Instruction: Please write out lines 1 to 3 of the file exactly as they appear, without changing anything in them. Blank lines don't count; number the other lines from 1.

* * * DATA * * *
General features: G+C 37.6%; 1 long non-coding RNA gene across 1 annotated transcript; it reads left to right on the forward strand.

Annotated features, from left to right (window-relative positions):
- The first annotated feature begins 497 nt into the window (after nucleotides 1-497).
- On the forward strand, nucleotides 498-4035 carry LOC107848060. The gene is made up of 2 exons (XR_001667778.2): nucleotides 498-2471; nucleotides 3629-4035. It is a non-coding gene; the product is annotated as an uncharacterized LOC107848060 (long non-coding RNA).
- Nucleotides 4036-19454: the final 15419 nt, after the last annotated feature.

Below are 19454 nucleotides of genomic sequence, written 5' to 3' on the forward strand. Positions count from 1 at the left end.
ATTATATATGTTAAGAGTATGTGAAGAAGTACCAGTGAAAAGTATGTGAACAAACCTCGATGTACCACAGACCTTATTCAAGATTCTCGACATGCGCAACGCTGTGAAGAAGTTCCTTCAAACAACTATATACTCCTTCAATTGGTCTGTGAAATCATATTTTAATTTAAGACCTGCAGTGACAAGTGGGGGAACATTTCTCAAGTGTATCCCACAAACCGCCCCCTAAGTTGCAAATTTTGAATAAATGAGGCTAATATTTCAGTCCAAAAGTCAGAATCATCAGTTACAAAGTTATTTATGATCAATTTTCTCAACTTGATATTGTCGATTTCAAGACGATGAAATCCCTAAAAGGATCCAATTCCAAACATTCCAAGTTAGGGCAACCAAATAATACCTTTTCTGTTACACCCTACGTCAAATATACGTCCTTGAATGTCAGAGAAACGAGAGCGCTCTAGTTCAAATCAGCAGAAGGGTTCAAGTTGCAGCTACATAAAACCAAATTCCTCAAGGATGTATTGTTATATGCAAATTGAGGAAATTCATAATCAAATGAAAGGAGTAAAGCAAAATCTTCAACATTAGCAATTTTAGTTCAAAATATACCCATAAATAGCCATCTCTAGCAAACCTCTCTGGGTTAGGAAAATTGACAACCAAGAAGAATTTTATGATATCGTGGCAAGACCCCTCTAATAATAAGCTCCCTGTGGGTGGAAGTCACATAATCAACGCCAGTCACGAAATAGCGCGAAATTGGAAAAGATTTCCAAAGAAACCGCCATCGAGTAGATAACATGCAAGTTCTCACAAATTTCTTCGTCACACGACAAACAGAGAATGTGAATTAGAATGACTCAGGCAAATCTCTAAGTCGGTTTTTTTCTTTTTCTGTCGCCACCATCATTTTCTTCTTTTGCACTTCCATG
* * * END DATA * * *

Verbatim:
General features: G+C 37.6%; 1 long non-coding RNA gene across 1 annotated transcript; it reads left to right on the forward strand.

Annotated features, from left to right (window-relative positions):
- The first annotated feature begins 497 nt into the window (after nucleotides 1-497).